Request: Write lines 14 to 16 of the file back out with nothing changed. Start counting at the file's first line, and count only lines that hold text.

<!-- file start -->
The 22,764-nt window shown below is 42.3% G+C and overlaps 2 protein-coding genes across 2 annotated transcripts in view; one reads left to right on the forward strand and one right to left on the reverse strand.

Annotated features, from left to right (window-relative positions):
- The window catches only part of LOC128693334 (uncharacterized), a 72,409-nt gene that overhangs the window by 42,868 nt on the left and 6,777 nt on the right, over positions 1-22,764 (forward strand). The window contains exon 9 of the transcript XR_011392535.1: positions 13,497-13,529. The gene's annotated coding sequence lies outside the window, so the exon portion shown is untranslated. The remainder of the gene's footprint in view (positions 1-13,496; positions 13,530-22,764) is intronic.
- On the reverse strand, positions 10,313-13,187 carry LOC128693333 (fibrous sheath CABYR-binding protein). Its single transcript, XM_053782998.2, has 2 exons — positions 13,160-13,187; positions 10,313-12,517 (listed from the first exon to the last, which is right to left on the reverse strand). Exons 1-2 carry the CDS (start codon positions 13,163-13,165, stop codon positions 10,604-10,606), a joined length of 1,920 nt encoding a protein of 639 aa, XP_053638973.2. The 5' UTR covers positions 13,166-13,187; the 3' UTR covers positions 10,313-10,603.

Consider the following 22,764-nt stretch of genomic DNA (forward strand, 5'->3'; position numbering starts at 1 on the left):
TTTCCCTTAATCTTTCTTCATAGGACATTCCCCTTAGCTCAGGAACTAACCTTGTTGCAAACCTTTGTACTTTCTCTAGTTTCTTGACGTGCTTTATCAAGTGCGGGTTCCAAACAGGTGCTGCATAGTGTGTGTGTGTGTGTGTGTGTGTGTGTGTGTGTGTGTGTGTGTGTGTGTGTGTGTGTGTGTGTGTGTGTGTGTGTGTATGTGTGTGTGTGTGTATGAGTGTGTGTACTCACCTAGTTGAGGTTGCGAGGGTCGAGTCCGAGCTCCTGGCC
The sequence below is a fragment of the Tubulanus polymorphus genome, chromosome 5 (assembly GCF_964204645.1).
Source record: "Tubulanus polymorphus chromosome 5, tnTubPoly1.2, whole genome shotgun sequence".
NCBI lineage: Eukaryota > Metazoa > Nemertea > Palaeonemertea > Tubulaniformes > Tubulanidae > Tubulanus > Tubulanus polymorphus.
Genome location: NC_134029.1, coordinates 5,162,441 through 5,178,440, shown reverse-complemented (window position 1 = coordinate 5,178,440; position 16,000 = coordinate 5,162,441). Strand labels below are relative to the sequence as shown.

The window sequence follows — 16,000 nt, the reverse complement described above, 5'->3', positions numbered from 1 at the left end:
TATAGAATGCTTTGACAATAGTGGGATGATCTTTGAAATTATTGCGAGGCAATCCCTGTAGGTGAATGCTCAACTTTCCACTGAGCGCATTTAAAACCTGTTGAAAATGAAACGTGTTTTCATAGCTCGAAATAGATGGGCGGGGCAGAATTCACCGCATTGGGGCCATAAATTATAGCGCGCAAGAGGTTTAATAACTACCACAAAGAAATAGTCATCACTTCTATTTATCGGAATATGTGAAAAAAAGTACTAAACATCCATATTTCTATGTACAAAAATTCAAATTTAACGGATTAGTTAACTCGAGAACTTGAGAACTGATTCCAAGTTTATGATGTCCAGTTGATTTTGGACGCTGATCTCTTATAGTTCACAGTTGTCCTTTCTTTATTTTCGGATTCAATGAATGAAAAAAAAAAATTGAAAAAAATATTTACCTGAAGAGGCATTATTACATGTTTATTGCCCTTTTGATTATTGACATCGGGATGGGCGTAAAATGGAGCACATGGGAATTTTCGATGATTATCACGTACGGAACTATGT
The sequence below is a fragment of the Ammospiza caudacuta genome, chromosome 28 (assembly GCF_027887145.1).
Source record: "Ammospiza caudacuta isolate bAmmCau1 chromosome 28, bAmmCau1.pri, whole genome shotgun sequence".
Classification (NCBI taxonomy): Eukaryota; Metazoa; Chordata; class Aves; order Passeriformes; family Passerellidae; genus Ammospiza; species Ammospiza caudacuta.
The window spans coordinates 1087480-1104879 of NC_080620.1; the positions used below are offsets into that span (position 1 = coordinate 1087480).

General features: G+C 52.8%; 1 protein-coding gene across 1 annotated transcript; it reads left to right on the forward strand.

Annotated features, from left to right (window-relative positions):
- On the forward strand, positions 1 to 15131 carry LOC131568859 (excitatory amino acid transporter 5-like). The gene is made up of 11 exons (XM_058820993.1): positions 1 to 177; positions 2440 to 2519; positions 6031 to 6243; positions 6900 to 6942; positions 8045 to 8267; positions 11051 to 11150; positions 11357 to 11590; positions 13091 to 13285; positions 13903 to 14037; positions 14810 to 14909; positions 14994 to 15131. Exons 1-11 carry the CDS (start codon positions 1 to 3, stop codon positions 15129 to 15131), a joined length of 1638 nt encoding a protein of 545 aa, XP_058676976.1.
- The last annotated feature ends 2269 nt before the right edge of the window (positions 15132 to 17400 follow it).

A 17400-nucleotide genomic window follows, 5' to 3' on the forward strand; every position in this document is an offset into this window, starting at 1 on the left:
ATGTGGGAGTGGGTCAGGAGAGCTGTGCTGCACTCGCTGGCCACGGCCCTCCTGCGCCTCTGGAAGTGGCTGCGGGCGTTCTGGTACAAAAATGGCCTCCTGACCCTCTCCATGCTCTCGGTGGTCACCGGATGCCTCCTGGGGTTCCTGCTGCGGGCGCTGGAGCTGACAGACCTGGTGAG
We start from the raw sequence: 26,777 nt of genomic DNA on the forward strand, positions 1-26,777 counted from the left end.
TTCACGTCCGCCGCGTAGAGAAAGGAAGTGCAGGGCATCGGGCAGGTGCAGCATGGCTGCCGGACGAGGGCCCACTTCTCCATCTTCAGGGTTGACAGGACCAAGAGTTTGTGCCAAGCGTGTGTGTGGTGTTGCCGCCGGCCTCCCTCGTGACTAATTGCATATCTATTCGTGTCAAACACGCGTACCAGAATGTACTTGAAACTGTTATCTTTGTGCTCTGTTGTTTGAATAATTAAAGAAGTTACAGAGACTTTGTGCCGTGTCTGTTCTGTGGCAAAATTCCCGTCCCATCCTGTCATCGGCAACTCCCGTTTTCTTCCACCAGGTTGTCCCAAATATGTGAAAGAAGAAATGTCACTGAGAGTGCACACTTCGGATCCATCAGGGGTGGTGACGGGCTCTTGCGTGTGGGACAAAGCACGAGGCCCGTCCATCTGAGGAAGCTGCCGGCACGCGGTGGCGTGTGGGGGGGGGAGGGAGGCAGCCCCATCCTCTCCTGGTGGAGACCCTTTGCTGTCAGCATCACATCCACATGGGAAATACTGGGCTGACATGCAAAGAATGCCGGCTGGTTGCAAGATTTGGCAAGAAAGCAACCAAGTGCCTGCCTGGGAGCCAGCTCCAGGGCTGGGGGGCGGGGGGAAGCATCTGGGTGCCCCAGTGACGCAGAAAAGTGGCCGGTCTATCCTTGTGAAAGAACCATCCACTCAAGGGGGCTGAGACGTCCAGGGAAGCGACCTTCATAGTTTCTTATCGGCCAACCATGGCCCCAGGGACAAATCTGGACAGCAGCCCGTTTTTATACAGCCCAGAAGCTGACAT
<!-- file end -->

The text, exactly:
Source record: "Ammospiza caudacuta isolate bAmmCau1 chromosome 28, bAmmCau1.pri, whole genome shotgun sequence".
Classification (NCBI taxonomy): Eukaryota; Metazoa; Chordata; class Aves; order Passeriformes; family Passerellidae; genus Ammospiza; species Ammospiza caudacuta.
The window spans coordinates 1087480-1104879 of NC_080620.1; the positions used below are offsets into that span (position 1 = coordinate 1087480).